Writer: Conor Stechschulte
Director: Rob Schroeder
This trippy sci-fi begins like a torture porn when Glen, driving home from a wedding, is lured into a house in the middle of nowhere in the middle of the night. His hosts are affable but, of course, they have ulterior motives and they appear to be drugging his shots of vodka. Events become even creepier when the man suggests that Glen sleep with his wife Cyndi. But nothing in this film is as it first appears.
Rob Schroeder’s Ultrasound has more twists than a double-stranded helix, and even though Conor Stechschulte’s story is preposterous, their film is always intriguing, with the audience being given information on the strictest need-to-know basis. Other narratives encroach on the main story – a politician’s wife feels trapped in her new home, another woman starts a new job in a rehabilitation facility – without contextualisation and interpretation is slippery at best.
Things become stranger when Glen receives a visitor early one morning a few months after the night his car broke down. Art, his host from that night, announces that Cyndi is pregnant and Glen needs to go and see her. At the same time Glen receives a text from Cyndi telling him to somehow lose her husband and see her alone instead. Improbably, Glen and Cyndi become a couple of sorts. It’s not until halfway in that the film flashes its sci-fi credentials. Now everything is built on lies.
Mad Men’s Vincent Kartheiser plays Glen as an extremely average Joe, and his very ordinariness makes him an odd sort of hero. Kartheiser’s duped guy could be anyone of us. Chelsea Lopez is a vulnerable Cyndi and it’s a credit to the actor that we don’t know the extent of her involvement in the web in which Glen is caught. The villains, however, are easier to spot. There’s prolific actor Bob Stephenson’s Art whose manners can’t disguise that he’s up to something while the rehabilitation facility’s manager, played by Tunde Adebimpe, surely must be one of the bad guys with all the mansplaining he does to his new recruit, Shannon. The latter, played by Breeda Wool, is cool but nervy, an apt description for the film in general.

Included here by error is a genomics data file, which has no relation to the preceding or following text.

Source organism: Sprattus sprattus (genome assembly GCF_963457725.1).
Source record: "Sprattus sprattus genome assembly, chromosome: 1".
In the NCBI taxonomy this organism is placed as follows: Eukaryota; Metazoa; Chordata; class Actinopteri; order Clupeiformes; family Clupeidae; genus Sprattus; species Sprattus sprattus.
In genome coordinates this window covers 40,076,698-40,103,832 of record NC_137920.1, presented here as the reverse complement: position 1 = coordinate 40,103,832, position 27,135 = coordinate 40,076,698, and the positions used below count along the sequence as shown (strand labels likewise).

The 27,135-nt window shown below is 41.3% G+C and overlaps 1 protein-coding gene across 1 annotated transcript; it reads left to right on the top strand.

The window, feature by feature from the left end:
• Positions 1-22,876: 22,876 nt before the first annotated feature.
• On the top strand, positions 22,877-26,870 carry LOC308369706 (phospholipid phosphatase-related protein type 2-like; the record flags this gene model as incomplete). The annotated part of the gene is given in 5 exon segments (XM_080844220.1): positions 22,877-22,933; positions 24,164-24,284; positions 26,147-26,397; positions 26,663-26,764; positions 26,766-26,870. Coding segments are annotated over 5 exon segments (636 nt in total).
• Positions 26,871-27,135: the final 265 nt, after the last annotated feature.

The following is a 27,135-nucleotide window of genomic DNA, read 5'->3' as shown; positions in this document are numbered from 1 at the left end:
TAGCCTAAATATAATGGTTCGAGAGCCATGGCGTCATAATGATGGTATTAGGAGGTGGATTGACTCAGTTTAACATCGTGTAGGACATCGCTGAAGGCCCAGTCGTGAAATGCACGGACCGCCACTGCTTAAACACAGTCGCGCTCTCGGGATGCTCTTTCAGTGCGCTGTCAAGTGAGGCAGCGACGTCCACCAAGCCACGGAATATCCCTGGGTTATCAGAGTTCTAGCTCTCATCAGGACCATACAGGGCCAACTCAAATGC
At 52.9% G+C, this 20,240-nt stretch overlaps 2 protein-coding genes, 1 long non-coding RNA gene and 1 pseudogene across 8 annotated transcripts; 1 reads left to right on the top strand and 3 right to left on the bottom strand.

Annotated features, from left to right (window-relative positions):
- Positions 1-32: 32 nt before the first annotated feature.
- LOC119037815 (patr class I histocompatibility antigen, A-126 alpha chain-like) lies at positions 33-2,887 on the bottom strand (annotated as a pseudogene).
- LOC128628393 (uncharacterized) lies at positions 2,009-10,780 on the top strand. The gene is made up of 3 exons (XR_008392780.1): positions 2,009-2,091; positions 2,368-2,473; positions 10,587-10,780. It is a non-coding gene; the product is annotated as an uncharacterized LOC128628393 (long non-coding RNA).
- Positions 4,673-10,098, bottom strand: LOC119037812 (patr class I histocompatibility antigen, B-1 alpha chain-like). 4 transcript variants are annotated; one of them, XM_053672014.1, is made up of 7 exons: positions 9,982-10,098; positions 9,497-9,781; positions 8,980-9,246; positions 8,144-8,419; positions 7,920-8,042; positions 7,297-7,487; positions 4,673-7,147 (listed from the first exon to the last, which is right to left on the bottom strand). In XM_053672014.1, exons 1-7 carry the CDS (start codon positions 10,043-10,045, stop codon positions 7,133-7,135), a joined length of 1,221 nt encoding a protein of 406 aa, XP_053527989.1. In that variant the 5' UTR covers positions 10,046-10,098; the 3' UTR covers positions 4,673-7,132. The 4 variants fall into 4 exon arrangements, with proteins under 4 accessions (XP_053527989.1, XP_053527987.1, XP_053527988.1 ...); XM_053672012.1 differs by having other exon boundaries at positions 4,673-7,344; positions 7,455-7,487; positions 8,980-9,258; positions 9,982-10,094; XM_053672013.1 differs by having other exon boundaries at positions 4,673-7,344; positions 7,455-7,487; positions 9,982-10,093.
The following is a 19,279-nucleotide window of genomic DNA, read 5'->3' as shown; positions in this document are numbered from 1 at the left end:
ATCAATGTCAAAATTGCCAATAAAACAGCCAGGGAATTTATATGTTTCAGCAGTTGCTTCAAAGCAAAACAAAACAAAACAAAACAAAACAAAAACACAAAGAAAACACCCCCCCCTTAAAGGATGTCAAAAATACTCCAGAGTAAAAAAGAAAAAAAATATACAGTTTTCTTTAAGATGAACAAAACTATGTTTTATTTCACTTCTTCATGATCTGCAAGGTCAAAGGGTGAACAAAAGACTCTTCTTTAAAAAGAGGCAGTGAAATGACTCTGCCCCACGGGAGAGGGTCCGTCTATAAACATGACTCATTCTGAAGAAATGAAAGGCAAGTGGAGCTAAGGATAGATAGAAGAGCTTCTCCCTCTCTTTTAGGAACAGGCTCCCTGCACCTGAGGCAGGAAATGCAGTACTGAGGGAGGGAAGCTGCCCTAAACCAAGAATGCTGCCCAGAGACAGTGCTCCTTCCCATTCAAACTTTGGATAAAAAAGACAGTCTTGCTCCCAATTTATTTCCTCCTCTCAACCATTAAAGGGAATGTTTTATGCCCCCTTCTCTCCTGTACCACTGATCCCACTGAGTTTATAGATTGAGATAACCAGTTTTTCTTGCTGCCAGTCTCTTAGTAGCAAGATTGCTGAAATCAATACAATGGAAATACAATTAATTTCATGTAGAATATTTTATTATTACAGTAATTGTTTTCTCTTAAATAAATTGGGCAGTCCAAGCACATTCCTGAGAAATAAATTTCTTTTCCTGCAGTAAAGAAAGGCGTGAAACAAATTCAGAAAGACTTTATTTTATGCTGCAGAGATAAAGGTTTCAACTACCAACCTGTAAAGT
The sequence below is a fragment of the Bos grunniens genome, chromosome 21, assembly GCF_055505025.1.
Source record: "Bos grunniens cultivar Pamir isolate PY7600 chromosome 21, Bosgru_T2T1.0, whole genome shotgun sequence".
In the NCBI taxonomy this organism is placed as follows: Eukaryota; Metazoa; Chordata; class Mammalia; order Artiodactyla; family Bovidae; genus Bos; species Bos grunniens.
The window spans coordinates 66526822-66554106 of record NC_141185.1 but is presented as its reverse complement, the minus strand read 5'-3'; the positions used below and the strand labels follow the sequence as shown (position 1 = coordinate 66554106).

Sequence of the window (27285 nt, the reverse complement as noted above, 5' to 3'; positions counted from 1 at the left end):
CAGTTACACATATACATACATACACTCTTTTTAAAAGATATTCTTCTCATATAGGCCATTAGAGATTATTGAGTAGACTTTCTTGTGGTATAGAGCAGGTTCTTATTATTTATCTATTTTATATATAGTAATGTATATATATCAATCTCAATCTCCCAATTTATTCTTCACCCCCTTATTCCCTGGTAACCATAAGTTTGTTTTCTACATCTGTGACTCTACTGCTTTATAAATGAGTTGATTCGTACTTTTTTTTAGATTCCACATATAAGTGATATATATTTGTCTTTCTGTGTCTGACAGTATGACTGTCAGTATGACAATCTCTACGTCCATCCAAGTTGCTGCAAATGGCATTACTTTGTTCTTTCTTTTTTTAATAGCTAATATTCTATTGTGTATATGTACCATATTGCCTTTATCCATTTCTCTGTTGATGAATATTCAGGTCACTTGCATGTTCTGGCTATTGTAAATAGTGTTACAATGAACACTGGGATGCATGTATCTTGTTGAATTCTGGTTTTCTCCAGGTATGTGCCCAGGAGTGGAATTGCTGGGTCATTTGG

With flashes of Amazon Prime’s series Homecoming, it too set in an occupational health unit, Ultrasound is also reminiscent of the days of Peter Cushing and Hammer films from the 60s. The sci-fi is extremely low-tech, and so the focus here is on the story and the acting rather than the special effects, and it is better for it. It’s a small drama – there are only a few locations – but the film gestures to a wider world of right-wing politics. Reactionary political parties may try anything to get the support of the electorate, whether we know it or not. This is a thoughtful and paranoid film that will have you second-guessing throughout.
Blue Finch Film Releasing presents Ultrasound on Digital Download 20 June.